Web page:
New Orleans The grand jury reports from Pennsylvania, based on its investigation into the records and archives of six of the eight dioceses in the state, have been horrific. Over 1000 cases of sexual abuse of young men and women, children really, have been identified. Another 1000 are thought to exist but could not be identified clearly in the records or did not come forward during the investigation. The list of priests involved has been in the hundreds almost invariably not known publicly to their congregants and within the parishes where they served.
The head of the US Catholic Conference of Bishops has gone to Rome following church protocol to ask for an apostolic investigation of the church in the United States, which in lay terms means a papal approved oversight into the US church’s handling of these matters. Pope Francis has more clearly than ever expressed that he stands with the victims.
This has been a long running horror for the Catholic Church in America – and in many other countries – and all of us. After years of resistance and denial, payments by various units of the church in the US have reportedly reached over $3 billion forcing the sale of assets and even bankruptcy by some jurisdictions. But, no matter the recognition of the widespread nature of this scandal, it has not gone away because despite the many apologies, it is still shrouded in darkness. The credibility of the church still exists in some scattered locations, but the credibility of the institution and its leadership has been shattered and for all practical purposes does not exist, even as one Sunday continues to follow another and some, though fewer, believers continue to attend and contribute.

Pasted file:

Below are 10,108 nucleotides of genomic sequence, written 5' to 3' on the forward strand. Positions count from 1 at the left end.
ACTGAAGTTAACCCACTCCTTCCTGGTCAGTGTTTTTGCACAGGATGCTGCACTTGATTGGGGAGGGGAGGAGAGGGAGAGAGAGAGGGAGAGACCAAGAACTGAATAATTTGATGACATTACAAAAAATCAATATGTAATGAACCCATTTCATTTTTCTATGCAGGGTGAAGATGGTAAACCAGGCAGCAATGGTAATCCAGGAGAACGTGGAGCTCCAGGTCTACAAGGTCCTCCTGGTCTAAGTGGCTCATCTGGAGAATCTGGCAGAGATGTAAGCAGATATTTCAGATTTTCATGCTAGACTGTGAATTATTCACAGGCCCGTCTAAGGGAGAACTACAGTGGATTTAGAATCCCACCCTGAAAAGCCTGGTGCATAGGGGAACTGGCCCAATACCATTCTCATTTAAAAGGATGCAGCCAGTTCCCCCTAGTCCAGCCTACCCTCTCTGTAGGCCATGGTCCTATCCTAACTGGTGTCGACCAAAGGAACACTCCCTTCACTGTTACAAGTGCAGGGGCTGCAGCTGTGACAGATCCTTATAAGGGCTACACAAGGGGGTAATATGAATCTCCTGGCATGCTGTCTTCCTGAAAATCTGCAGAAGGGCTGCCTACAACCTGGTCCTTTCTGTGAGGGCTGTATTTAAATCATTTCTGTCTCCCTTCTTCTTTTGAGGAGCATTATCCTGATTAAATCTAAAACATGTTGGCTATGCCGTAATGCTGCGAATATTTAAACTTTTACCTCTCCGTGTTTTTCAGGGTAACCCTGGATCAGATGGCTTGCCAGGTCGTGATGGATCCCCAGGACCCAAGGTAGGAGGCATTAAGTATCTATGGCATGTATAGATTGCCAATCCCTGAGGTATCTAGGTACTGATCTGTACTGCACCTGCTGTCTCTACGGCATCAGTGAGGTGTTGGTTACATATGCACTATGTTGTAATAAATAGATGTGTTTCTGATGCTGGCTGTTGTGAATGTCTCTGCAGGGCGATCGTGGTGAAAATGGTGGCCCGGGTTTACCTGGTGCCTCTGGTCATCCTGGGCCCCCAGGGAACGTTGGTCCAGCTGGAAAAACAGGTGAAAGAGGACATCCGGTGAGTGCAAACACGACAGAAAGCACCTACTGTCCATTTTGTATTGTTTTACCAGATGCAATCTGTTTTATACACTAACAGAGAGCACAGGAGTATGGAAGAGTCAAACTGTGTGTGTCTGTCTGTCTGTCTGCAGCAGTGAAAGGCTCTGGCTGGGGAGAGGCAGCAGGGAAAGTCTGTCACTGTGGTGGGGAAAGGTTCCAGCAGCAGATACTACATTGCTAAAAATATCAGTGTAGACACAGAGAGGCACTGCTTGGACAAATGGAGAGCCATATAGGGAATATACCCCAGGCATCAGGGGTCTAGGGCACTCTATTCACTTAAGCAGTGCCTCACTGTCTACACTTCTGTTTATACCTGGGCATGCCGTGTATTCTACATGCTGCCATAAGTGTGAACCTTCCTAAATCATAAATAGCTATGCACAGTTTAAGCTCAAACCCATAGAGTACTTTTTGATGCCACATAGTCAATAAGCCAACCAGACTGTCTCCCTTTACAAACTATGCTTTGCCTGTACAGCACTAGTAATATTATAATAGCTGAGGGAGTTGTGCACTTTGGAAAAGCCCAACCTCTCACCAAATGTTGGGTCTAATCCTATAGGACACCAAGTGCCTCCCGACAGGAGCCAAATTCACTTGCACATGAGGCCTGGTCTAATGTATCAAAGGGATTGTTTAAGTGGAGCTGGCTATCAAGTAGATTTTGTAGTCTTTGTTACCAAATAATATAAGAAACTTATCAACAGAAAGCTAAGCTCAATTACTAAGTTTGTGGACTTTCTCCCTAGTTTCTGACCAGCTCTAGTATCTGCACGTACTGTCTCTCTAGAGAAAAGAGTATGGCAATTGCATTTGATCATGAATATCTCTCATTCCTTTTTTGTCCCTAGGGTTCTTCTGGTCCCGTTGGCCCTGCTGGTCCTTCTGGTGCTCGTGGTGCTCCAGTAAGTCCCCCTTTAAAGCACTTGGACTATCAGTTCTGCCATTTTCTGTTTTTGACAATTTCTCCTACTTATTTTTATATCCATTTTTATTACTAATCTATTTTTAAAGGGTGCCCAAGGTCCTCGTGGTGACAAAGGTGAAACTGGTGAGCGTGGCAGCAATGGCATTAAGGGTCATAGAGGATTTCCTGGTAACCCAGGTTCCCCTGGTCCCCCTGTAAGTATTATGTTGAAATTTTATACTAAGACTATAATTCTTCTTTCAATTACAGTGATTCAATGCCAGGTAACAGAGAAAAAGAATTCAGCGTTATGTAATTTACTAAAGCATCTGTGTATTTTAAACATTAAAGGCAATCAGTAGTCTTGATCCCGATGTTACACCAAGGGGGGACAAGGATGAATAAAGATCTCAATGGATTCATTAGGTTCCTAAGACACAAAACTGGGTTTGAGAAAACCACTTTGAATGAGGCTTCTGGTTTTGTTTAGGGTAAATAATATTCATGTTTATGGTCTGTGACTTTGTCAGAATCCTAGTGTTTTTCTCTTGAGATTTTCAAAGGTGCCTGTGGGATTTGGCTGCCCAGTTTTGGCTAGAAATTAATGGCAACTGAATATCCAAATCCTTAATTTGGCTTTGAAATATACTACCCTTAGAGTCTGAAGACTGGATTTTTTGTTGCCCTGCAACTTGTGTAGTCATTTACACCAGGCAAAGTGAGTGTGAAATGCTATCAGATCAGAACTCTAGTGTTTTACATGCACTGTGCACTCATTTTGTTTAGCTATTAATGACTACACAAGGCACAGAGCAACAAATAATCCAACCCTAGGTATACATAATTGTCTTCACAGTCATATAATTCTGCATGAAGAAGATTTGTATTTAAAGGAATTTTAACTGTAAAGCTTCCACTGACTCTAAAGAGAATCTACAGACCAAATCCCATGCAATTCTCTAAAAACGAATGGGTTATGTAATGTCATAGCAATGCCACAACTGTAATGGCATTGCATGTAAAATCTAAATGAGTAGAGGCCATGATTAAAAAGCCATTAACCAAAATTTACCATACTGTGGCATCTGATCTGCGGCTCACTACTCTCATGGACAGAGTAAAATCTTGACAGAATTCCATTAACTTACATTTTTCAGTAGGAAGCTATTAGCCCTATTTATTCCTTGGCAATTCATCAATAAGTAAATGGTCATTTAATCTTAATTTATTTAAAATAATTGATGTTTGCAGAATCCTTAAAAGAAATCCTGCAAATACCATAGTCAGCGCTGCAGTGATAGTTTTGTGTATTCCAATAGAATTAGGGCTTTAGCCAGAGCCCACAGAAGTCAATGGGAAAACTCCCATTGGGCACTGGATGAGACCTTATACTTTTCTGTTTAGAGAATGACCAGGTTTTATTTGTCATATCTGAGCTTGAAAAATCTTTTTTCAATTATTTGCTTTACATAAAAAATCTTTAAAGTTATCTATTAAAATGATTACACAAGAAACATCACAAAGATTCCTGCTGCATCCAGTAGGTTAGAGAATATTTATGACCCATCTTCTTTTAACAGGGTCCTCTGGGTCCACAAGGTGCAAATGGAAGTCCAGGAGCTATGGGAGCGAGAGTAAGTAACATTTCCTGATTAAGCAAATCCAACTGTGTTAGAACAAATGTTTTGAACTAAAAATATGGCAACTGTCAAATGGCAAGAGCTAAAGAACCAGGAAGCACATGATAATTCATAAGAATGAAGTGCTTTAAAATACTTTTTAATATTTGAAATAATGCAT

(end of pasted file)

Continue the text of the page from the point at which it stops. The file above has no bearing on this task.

This is not a scandal that can continue to be “weathered.” There is no way not to believe that one shoe after another of the same brand and similar size will continue to drop in different locations around the country. Other grand juries in other states and localities are inevitably going to begin similar investigations in the wake of the Pennsylvania revelations.
The Church needs to embrace transparency and change, if it is going to survive and rebuild as a moral factor in the United States. The archives of all dioceses need to be opened to other leaders, historians, and objective eyes and voices, if the Church is going to get a step ahead of the prosecutors.
The time for apologies is over. A house cleaning is in order. A cultural shift is necessary. Internal reforms are needed from top to bottom.
The Church has survived many cataclysmic events from the Reformation to the Inquisition to their role in colonial imperialism. It will survive this at some level, no matter how crippled, but why not follow its own theology and fully confess in order to achieve both mercy and atonement?
Words have failed. Sweeping and comprehensive action is imperative.